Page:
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Radiological complete remission in HER2-positive metastatic breast cancer patients: what to do with trastuzumab?

  • T. G. Steenbruggen
  • N. I. Bouwer
  • C. H. Smorenburg
  • H. N. Rier
  • A. Jager
  • K. Beelen
  • A. J. ten Tije
  • P. C. de Jong
  • J. C. Drooger
  • C. Holterhues
  • J. J. E. M. Kitzen
  • M. -D. Levin
  • G. S. SonkeEmail author
Clinical trial

Abstract

Purpose

Patients with HER2-positive metastatic breast cancer (MBC) treated with trastuzumab may experience durable tumor response for many years. It is unknown if patients with durable radiological complete remission (rCR) can discontinue trastuzumab. We analyzed clinical characteristics associated with rCR and overall survival (OS) in a historic cohort of patients with HER2-positive MBC and studied the effect of stopping trastuzumab in case of rCR.

Methods

We included patients with HER2-positive MBC treated with first or second-line trastuzumab-based therapy in eight Dutch hospitals between 2000 and 2014. Data were collected from medical records. We used multivariable regression models to identify independent prognostic factors for rCR and OS. Time-to-progression after achieving rCR for patients who continued and stopped trastuzumab, and breast cancer-specific survival were also evaluated.

Results

We identified 717 patients with a median age of 53 years at MBC diagnosis. The median follow-up was 109 months (IQR 72-148). The strongest factor associated with OS was achievement of rCR, adjusted hazard ratio 0.27 (95% CI 0.18–0.40). RCR was observed in 72 patients (10%). The ten-year OS estimate for patients who achieved rCR was 52 versus 7% for patients who did not achieve rCR. Thirty patients with rCR discontinued trastuzumab, of whom 20 (67%) are alive in ongoing remission after 78 months of median follow-up since rCR. Of forty patients (58%) who continued trastuzumab since rCR, 13 (33%) are in ongoing remission after 68 months of median follow-up. Median time-to-progression in the latter group was 14 months.

Conclusions

Achieving rCR is the strongest predictor for improved survival in patients with HER2-positive MBC. Trastuzumab may be discontinued in selected patients with ongoing rCR. Further research is required to identify patients who have achieved rCR and in whom trastuzumab may safely be discontinued.

Keywords

HER2-positive Metastatic breast cancer Long-term survival Radiological complete remission Trastuzumab 

Notes

Acknowledgements

We thank Dr. Ritse Mann and Dr. Claudette E. Loo for their valuable comments on radiological imaging. We thank Caroline Pauwels-Heemskerk for her assistance with identifying patients in the Netherlands Cancer Institute’s tumor registry, and Jorine Rigterink for her assistance with collecting data in the Netherlands Cancer Institute.

Author contributions

Study concepts and design: TGS, CHS, GSS. Data acquisition: all authors. Quality control of data and algorithms: TGS. Data analysis and interpretation: TGS, NIB, CHS, AJ, ML, GSS. Statistical analyses: TGS. Manuscript preparation: TGS. Manuscript editing: TGS, NIB, CHS, AJ, ML, GSS. Manuscript review and approval: all authors.

Funding

This project was funded by Stichting A Sister’s Hope and Stichting [Z]aan de Wandel.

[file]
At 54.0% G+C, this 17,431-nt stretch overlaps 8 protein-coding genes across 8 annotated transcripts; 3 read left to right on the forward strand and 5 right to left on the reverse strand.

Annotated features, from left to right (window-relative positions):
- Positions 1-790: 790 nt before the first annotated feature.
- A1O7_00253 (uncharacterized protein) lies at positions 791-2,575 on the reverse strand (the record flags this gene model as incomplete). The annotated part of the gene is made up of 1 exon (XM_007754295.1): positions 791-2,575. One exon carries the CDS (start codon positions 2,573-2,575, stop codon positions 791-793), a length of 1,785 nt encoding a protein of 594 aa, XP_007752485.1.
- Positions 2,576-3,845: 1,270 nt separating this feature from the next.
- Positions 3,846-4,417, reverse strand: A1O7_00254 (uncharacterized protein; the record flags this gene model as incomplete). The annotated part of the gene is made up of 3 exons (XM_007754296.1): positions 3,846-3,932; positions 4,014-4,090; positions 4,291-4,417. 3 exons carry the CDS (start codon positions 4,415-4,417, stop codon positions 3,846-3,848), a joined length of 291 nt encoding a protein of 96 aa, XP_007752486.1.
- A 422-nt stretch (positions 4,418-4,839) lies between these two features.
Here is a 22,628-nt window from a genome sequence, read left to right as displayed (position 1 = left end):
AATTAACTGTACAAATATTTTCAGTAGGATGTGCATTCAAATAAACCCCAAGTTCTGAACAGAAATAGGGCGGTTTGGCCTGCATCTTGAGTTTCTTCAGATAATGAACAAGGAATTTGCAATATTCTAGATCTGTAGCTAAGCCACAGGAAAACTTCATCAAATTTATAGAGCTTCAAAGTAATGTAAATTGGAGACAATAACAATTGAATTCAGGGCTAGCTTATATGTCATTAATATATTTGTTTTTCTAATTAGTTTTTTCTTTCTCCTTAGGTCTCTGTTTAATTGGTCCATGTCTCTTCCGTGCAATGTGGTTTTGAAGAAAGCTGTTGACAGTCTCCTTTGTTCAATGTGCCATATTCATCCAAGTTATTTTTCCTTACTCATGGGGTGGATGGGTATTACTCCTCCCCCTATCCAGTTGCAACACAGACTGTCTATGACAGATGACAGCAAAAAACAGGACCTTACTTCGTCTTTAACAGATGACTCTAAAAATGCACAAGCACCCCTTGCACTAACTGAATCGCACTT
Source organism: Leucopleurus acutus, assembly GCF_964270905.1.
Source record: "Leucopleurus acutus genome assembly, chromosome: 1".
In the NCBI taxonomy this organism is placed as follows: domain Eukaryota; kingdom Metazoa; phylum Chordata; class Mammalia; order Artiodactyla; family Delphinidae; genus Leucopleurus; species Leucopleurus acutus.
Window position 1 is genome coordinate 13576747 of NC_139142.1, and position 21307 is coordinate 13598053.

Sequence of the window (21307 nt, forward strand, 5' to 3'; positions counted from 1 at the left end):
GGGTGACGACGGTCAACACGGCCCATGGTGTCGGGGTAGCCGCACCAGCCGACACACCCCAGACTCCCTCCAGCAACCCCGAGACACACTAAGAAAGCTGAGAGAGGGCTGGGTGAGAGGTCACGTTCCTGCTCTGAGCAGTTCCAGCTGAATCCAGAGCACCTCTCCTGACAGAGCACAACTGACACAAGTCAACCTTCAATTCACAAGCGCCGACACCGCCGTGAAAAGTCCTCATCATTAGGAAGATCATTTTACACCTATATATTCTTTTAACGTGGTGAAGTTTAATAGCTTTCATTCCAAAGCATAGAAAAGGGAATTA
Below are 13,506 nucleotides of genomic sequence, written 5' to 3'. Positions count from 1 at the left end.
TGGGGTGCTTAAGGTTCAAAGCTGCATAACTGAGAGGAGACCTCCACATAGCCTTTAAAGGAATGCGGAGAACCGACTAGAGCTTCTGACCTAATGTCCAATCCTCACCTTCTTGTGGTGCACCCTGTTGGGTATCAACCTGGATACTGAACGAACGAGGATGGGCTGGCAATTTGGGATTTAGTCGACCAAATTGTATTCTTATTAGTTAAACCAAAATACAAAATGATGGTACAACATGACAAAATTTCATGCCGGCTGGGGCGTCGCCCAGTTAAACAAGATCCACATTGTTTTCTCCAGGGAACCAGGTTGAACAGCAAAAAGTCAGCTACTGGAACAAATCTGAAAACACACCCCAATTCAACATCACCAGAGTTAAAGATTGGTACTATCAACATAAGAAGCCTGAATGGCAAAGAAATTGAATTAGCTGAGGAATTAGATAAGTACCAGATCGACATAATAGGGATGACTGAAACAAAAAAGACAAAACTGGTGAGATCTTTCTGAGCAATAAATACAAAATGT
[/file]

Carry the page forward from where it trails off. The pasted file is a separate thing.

Compliance with ethical standards

Conflict of interest

TGS received funding from Memidis Pharma outside the current project. GSS has received institutional research funding from AstraZeneca, Merck, Novartis, and Roche. NIB, CHS, HNvR, AJ, KB, AJtT, PCdJ, JCD, CH, JK, and MDL have no disclosures. All authors have declared no conflict of interest.

Ethical approval

The Review Board of each participating center approved this study. All procedures performed in studies involving human participants were in accordance with the ethical standards of the institutional and/or national research committee and with the 1964 Helsinki declaration and its later amendments or comparable ethical standards.

Informed consent

No formal consent was required.

Supplementary material

10549_2019_5427_MOESM1_ESM.docx (40 kb)
Supplementary material 1 (DOCX 41 kb)

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Copyright information

© Springer Science+Business Media, LLC, part of Springer Nature 2019

Authors and Affiliations

  • T. G. Steenbruggen
    • 1
  • N. I. Bouwer
    • 2
  • C. H. Smorenburg
    • 1
  • H. N. Rier
    • 2
  • A. Jager
    • 3
  • K. Beelen
    • 4
  • A. J. ten Tije
    • 5
  • P. C. de Jong
    • 6
  • J. C. Drooger
    • 7
  • C. Holterhues
    • 8
  • J. J. E. M. Kitzen
    • 2
  • M. -D. Levin
    • 2
  • G. S. Sonke
    • 1
    Email author
  1. 1.Department of Medical OncologyThe Netherlands Cancer InstituteAmsterdamThe Netherlands
  2. 2.Department of Internal MedicineAlbert Schweitzer HospitalDordrechtThe Netherlands
  3. 3.Department of Medical OncologyErasmus MC Cancer InstituteRotterdamThe Netherlands
  4. 4.Department of Internal MedicineReinier de Graaf HospitalDelftThe Netherlands
  5. 5.Department of Internal MedicineAmphia HospitalBredaThe Netherlands
  6. 6.Department of Medical OncologySint Antonius HospitalUtrechtThe Netherlands
  7. 7.Department of Medical OncologyIkazia HospitalRotterdamThe Netherlands
  8. 8.Department of Internal MedicineHaga HospitalThe HagueThe Netherlands

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